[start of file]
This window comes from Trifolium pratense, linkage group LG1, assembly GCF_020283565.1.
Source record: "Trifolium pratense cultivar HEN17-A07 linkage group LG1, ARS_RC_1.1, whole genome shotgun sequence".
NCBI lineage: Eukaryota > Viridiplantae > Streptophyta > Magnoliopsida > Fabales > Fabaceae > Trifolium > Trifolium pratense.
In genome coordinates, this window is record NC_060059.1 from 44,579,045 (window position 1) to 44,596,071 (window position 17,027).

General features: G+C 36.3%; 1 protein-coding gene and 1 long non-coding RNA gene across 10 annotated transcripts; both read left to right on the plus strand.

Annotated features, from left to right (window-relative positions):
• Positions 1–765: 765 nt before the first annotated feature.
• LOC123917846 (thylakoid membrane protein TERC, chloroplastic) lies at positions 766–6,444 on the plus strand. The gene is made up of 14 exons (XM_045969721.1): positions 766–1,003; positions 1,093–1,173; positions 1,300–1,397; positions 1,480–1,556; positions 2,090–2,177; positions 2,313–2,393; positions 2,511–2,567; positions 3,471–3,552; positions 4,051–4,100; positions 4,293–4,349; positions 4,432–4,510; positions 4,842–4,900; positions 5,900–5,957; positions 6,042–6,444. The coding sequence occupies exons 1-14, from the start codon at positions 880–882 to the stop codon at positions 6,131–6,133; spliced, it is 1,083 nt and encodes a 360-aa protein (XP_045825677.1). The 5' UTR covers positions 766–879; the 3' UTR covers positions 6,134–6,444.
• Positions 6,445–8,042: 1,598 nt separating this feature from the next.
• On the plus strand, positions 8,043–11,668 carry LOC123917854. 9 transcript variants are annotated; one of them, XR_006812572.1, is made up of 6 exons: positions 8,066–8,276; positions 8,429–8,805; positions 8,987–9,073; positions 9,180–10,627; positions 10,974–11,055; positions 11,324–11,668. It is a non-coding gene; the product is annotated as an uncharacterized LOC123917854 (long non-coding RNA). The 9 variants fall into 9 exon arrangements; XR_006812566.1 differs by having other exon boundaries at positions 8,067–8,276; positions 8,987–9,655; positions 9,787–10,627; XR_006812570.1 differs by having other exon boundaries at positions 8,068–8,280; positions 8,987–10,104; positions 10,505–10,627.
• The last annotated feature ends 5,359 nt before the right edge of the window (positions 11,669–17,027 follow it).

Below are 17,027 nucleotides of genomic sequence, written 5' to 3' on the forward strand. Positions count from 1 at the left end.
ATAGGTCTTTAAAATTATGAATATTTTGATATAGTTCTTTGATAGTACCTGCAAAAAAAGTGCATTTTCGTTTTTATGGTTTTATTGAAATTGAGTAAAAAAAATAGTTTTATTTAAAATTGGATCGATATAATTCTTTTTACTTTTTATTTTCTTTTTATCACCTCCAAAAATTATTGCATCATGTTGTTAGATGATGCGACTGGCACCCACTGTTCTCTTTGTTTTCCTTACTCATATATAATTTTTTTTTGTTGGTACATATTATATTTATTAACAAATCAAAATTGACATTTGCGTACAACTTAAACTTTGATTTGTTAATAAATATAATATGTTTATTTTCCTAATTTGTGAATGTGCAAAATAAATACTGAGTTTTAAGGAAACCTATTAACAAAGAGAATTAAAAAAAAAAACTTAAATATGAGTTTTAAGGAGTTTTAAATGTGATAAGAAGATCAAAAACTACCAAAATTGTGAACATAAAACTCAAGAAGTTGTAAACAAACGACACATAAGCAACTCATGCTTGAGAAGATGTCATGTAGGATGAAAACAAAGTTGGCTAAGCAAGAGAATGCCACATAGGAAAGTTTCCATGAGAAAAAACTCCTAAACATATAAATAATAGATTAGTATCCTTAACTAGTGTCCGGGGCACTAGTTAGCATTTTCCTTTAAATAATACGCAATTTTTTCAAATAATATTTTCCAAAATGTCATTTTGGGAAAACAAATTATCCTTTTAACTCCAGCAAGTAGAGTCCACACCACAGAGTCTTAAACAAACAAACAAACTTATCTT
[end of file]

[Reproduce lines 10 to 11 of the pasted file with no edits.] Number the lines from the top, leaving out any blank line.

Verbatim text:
• On the plus strand, positions 8,043–11,668 carry LOC123917854. 9 transcript variants are annotated; one of them, XR_006812572.1, is made up of 6 exons: positions 8,066–8,276; positions 8,429–8,805; positions 8,987–9,073; positions 9,180–10,627; positions 10,974–11,055; positions 11,324–11,668. It is a non-coding gene; the product is annotated as an uncharacterized LOC123917854 (long non-coding RNA). The 9 variants fall into 9 exon arrangements; XR_006812566.1 differs by having other exon boundaries at positions 8,067–8,276; positions 8,987–9,655; positions 9,787–10,627; XR_006812570.1 differs by having other exon boundaries at positions 8,068–8,280; positions 8,987–10,104; positions 10,505–10,627.
• The last annotated feature ends 5,359 nt before the right edge of the window (positions 11,669–17,027 follow it).